Chances are that every biologist now has an ome to go to. This suffix, first introduced in the genome (the sum total of all an organism’s genes), can now be found attached to just about every aspect of life’s molecular basis. There is the proteome (the full complement of protein molecules in an organism), the glycome (all the sugars), the epigenome (all the non-genetically encoded regulation of gene activity), the lipidome (all the fatty-acid lipids of cell membranes). Omes embrace wider concepts too. The metabolome comprises all the molecules involved in metabolism; the interactome is the network of interactions between genes and other molecules; the phenome is the total of all distinct observable traits (phenotypes), and so on. The integrome is the ome of all the omes: an ome from ome, you might say.
The proliferation of these neologisms has understandably attracted criticisms and ridicule, and even the founding editor of a new journal called Omics told Nature that “most of them will not make sense.” Some researchers suggest that they are just a way of investing an established field – such as the study of metabolic biochemical processes – with the kudos that has become attached to genomics. They are also a marketing ploy: if you have an ome, you surely need your own distinct funding stream.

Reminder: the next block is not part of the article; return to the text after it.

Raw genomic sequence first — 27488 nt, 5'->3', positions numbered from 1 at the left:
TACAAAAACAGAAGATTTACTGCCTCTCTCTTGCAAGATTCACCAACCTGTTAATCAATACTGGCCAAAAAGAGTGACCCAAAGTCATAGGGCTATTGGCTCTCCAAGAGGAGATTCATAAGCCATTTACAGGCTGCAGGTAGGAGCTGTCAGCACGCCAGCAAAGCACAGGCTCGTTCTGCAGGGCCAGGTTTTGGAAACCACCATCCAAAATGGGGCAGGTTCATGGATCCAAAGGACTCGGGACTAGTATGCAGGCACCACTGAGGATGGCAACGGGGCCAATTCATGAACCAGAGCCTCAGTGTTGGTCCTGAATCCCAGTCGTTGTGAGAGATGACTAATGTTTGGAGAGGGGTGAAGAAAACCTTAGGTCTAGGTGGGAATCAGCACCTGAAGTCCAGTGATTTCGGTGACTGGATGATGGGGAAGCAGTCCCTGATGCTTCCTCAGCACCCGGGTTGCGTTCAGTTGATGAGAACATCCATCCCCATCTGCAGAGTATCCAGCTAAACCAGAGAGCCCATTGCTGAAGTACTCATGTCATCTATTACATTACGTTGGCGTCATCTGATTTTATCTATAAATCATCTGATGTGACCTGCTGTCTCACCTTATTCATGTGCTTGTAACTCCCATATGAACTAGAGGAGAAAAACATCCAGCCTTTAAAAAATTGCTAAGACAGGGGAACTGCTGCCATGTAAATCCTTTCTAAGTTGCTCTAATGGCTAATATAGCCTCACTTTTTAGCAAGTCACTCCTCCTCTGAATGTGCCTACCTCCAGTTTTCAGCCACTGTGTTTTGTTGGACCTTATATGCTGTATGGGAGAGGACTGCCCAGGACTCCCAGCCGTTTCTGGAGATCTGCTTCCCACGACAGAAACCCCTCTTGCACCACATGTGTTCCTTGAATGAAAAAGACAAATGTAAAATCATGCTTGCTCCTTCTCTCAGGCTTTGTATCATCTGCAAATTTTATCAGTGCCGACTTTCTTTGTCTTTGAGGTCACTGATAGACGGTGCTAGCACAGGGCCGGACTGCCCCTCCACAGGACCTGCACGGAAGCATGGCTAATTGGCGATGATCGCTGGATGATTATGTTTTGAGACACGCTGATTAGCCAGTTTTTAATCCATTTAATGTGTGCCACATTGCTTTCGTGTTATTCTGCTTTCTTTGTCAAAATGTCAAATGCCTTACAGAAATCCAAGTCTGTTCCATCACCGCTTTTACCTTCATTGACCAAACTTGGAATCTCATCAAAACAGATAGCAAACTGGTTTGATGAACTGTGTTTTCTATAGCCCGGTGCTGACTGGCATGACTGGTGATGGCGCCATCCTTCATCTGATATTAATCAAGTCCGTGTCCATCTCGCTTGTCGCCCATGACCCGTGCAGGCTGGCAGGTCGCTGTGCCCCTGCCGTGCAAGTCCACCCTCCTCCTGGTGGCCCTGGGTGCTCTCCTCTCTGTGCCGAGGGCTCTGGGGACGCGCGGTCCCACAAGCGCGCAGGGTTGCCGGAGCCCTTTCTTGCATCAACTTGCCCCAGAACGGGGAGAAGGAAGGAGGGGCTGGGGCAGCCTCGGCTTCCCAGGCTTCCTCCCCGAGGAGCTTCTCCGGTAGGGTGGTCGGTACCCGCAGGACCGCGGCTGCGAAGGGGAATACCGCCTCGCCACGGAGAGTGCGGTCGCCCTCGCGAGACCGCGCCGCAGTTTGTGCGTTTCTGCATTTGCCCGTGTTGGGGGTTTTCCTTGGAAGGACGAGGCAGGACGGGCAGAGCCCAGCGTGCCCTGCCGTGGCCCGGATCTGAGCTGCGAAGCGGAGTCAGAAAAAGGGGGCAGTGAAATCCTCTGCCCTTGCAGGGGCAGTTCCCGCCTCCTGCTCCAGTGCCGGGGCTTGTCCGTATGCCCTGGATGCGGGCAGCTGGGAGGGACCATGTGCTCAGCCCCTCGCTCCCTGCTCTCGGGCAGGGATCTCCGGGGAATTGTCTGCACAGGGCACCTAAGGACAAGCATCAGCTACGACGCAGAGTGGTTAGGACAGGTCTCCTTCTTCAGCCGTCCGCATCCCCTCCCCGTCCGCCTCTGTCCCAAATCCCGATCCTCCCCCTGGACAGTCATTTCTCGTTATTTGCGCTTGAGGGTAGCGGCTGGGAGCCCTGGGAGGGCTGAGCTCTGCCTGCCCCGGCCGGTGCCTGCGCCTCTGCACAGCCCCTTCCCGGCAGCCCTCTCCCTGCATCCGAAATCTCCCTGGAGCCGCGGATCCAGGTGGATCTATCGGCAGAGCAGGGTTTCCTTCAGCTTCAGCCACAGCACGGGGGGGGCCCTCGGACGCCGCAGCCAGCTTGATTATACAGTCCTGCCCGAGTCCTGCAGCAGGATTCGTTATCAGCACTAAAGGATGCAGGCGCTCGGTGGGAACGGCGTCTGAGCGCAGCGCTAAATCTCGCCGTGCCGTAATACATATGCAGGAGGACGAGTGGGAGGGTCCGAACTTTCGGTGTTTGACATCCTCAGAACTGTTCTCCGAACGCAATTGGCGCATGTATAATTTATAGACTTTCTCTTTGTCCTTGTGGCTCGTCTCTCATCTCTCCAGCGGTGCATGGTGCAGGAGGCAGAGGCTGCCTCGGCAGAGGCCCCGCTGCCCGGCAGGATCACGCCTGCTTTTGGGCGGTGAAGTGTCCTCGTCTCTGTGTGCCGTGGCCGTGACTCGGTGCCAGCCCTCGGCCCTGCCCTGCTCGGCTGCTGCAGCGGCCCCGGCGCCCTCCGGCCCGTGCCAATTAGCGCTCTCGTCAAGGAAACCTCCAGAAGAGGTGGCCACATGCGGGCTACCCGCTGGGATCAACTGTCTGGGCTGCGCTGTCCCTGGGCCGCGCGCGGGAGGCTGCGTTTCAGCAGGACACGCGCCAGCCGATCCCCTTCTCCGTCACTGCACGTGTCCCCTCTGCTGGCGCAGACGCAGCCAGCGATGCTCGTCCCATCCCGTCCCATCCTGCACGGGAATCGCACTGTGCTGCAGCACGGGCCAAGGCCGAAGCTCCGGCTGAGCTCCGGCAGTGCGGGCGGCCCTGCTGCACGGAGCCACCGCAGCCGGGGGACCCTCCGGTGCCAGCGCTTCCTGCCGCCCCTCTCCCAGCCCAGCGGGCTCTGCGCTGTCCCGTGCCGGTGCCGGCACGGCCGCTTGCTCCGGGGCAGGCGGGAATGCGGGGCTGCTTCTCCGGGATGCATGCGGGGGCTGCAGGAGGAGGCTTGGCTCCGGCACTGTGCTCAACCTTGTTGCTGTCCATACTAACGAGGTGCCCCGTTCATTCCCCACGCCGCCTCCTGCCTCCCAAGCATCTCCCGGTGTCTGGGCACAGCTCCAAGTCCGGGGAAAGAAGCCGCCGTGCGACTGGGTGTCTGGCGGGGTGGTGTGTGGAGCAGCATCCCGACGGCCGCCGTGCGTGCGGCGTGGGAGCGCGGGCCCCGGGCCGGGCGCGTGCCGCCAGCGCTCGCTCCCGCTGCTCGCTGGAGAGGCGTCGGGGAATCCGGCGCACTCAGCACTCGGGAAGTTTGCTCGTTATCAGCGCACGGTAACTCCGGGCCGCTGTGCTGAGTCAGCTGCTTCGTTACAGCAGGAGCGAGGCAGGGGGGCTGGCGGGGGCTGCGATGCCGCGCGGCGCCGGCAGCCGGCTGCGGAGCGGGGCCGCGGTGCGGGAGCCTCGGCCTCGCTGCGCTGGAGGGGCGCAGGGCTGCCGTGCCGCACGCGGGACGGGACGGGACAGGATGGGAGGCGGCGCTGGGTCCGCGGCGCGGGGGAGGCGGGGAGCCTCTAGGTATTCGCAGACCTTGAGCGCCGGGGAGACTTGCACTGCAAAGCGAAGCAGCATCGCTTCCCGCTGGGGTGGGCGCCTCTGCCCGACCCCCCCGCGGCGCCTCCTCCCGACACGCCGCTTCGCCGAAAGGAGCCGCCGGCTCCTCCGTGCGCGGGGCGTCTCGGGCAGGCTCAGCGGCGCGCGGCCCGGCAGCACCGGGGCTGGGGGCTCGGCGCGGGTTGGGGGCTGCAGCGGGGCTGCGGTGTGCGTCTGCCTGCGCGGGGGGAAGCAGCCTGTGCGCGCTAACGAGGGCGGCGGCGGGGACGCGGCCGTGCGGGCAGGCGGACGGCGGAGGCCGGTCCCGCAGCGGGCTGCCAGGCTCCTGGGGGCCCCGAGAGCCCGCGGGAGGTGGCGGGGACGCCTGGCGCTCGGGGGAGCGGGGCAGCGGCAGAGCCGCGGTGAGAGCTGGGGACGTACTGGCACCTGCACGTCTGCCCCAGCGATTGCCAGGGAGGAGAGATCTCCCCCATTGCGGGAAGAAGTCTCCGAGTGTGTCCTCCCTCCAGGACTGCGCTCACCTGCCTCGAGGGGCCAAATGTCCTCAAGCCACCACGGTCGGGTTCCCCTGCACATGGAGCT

Geneticist Jonathan Eisen of the University of California at Davis talks about “badomics”, and sees the spread of omes as a pernicious meme that adds clutter and confusion, as well as implying a sometimes misleading analogy to the aims and concepts of genomics. He compares it with the indiscriminate appending of “-gate” to every political blunder post-Watergate. “Some of the omes I have the most trouble with are not even remotely comprehensive, but are simply collections of a small set of some facts about one minor entity”, says Eisen, citing for example the nascentosome (incompletely assembled protein molecules) and the predatosome (genes involved in bacterial predation).
This scepticism is valid, but it doesn’t necessarily get to the core of what is both bad and potentially constructive in the omics fad. An ome is basically a list of parts, whether those are physical entities such as molecules or more abstract such as connections or properties. There is great potential value in such a list, provided that it is comprehensive. If one can…